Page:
I’m halfway through the tour of Germany and Switzerland and it’s been amazing to meet and share a stage with poets out here. The audiences are big, between 150 – 350 people per night. The tour started in Frankfurt last week at The English Theatre. A sell out show hosted by my good German friend Lars Ruppel - a lot to say about this man.

Speaking English has been a barrier some nights, the audiences speak German, Swiss-German and French. I made an effort to introduce myself in the local dialect and slow down the delivery of my poems while performing.

It’s the Slam people come out to see, the German National Slam Championships are coming up in November and if you make it into the final your performances are televised throughout the country.

I’ve been participating in the slams some nights and featuring as “the special guest from London” in others. The Marburg, Gießen and Freiburg shows were mainly students from the local universities but Kressbronn was interesting because it was a Slam in ‘The Literature Hotel’. Every room was dedicated to a German poet with quotes written on the walls and various collections of their work left on the beds.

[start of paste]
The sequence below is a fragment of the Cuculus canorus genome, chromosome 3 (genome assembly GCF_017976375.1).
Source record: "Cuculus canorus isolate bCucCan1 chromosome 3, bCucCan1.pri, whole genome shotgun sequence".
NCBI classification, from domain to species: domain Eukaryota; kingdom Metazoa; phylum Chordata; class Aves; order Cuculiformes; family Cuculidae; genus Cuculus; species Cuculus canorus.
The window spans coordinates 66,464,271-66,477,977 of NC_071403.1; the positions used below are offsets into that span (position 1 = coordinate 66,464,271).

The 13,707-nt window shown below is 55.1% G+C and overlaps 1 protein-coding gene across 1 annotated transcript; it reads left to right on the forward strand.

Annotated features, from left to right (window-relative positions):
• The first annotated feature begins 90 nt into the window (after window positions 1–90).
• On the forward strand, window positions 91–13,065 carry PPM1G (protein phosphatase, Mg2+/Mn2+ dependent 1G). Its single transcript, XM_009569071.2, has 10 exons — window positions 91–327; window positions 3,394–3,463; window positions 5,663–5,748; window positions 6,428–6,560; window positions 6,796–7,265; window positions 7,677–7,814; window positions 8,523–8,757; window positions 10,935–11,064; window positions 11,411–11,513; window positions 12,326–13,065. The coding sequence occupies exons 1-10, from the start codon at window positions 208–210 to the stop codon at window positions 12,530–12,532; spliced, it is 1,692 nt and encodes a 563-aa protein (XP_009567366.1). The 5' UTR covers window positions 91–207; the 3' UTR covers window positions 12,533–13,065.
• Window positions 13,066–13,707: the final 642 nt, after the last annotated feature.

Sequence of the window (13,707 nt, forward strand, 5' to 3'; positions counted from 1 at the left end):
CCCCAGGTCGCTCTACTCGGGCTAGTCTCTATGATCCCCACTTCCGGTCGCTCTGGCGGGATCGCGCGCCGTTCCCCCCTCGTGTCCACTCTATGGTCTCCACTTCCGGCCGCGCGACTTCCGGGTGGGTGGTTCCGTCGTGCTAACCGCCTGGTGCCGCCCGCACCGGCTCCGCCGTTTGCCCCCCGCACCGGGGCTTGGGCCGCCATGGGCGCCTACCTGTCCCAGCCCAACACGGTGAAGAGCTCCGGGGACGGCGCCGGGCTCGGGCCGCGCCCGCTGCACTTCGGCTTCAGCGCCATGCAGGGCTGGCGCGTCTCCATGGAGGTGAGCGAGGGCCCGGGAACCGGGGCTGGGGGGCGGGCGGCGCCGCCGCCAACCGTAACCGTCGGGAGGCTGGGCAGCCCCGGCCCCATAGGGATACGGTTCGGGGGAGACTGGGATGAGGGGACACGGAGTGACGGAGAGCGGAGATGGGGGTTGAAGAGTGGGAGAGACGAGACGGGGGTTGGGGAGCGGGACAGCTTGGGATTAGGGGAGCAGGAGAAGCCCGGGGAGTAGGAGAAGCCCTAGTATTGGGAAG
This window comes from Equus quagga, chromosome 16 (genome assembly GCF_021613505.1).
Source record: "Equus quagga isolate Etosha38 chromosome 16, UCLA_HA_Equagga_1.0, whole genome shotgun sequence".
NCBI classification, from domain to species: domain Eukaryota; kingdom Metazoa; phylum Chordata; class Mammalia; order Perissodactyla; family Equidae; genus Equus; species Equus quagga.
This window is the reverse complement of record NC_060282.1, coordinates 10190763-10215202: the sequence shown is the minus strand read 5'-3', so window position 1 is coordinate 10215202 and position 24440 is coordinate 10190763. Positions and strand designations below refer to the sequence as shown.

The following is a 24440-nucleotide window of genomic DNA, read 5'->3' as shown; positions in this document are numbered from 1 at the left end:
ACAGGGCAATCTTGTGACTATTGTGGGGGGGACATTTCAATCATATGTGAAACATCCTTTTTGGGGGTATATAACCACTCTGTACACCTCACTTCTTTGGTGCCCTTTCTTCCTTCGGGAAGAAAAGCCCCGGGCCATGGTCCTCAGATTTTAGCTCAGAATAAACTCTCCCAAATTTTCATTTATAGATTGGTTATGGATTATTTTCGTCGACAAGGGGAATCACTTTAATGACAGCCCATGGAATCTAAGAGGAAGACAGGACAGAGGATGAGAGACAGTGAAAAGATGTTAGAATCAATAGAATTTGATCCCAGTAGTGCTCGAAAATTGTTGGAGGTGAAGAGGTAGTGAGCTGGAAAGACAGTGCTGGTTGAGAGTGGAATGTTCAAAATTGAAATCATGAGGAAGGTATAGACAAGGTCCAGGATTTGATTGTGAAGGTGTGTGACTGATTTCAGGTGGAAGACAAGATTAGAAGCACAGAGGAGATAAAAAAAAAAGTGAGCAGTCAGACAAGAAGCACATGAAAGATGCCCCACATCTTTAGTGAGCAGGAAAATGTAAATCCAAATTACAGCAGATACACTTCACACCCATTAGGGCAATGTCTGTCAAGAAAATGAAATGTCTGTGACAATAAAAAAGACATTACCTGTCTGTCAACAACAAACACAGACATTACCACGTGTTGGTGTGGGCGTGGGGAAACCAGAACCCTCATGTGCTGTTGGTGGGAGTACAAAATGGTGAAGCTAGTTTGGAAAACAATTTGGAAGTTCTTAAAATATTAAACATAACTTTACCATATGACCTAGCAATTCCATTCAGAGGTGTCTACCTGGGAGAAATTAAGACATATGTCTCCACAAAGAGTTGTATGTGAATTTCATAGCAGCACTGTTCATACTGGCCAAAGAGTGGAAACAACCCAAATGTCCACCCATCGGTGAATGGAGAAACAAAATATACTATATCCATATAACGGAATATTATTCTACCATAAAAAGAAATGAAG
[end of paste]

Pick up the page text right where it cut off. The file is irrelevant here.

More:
The show in Langenthal, Switzerland had the smallest crowd but has been one of my favorite shows so far because the venue was perfect, amazing acoustics and atmosphere so big up Valerio
 Moser for the space.

Switzerland was special in general, they made it snow just for me, so me and a bunch of Swiss-German poets went outside, had a snowball fight, got drunk, then went to a Dubstep warehouse rave, got drunk, had another snowball fight, then found a cozy bar and played on the pinball machine. In the morning there was a local election so I followed the poets to the polling station, then we built snowmen and spray painted them gold. After eating my Swiss breakfast of bacon, sausages, scrambled eggs, croissants, tea and jam I had a lot of people to thank for the magic.

Headed back to Germany and performed in Leverkusen last night, which was an interesting show, the hosts 'Lasse Samström' and 'Catherine De La Roche' made me feel super welcome.

Now I’m in an area called Cologne for tonight’s show, Catherine took me up on a rooftop to marvel at the beautiful city.

It’s also great that books and CDs have been selling after the shows; not sure how many copies I’ll have left when back in London.

Right, that’s it for now… Heading to the theatre to prepare for the show.